‘Poor’ AQI as westerly winds blow dust over city

However, this is a slight improvement from earlier in the day, when the AQI had settled at 309, indicating ‘very poor’ air quality
Mumbai’s air quality had last shown such deterioration in late February, when the third successive dust storm to affect Mumbai in one month had emerged from the west of the city on February 24 (Vijay Bate)
Mumbai’s air quality had last shown such deterioration in late February, when the third successive dust storm to affect Mumbai in one month had emerged from the west of the city on February 24 (Vijay Bate)
Published on May 20, 2022 07:32 PM IST
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ByPrayag Arora-Desai

Mumbai Air quality in the city has plummeted over the past week, with the System of Air Quality and Weather Forecasting And Research’s (SAFAR) network of monitors recording an air quality index (AQI) of 252, which is in the ‘poor’ category, on Friday evening.

However, this is a slight improvement from earlier in the day, when the AQI had settled at 309, indicating ‘very poor’ air quality.

Officials attributed the worsening AQI to prevailing weather systems. “Westerly winds are blowing dust over Mumbai and the Konkan region, which have been brought from the Thar desert and beyond. Because of prevailing weather systems, including higher than normal temperatures in north India and arrival of monsoon over the Andaman Sea, there is a lot of humidity in the air, which is holding the dust back and pushing up pollution levels,” said Gufran Beig, project director, SAFAR.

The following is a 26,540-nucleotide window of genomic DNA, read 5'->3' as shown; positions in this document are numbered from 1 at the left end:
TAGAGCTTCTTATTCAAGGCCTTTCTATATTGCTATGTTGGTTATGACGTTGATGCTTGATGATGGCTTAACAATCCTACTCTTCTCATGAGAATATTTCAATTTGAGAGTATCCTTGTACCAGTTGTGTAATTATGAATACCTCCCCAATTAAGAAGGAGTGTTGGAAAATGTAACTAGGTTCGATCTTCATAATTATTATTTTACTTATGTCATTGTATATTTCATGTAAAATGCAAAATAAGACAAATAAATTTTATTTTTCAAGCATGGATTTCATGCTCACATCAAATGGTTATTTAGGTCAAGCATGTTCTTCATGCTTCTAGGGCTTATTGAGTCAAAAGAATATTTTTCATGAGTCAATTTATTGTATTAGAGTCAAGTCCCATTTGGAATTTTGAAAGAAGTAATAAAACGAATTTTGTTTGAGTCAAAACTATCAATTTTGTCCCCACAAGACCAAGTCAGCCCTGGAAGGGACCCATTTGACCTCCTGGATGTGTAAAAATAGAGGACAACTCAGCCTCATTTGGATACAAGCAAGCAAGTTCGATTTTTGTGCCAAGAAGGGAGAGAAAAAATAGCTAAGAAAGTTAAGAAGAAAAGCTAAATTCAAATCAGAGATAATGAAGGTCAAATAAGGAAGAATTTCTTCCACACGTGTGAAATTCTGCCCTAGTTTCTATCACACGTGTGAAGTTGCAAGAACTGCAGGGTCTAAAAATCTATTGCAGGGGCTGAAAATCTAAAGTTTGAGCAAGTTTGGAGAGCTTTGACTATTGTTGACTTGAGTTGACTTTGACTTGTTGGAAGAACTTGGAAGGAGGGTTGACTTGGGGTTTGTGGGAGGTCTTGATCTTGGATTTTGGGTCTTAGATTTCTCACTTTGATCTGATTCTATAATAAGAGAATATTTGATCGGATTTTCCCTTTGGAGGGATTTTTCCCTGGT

However, Beig clarified that the ongoing pollution spell is not a dust storm event. “Air quality has been worsening steadily for the last few days. It’s the result of a transitional phase between seasons, which will subside soon. Winds may become strong enough to disperse the suspended particles,” he added.

Mumbai’s air quality had last shown such deterioration in late February, when the third successive dust storm to affect Mumbai in one month had emerged from the west of the city on February 24. The dust was highly widespread and engulfed the entire Arabian Sea, as shown by satellite imagery. The incursion of dust into Mumbai was gradual due to slow but consistent westerly winds, which were the result of a western disturbance which had recently passed over north India.

Meanwhile, temperatures in the city remained normal, with a daytime maximum reading of 33.4 degrees Celsius on Friday, and minimum nighttime reading of 29 degrees Celsius, two degrees above normal. As per the IMD’s seven-day forecast for the city, there may be a chance of some pre-monsoon showers around May 25. Day and nighttime temperatures are expected to hover around 34-35 degrees 27-28 degrees, respectively.

An AQI of 100 to 199 is considered ‘moderate’, while 50 to 99 is considered ‘satisfactory’ and below 50 is considered ‘good’. AQI in excess of 200 is considered ‘poor’, above 300 ‘very poor’, above 400 ‘severe’ and above 500 is considered ‘severe+’.

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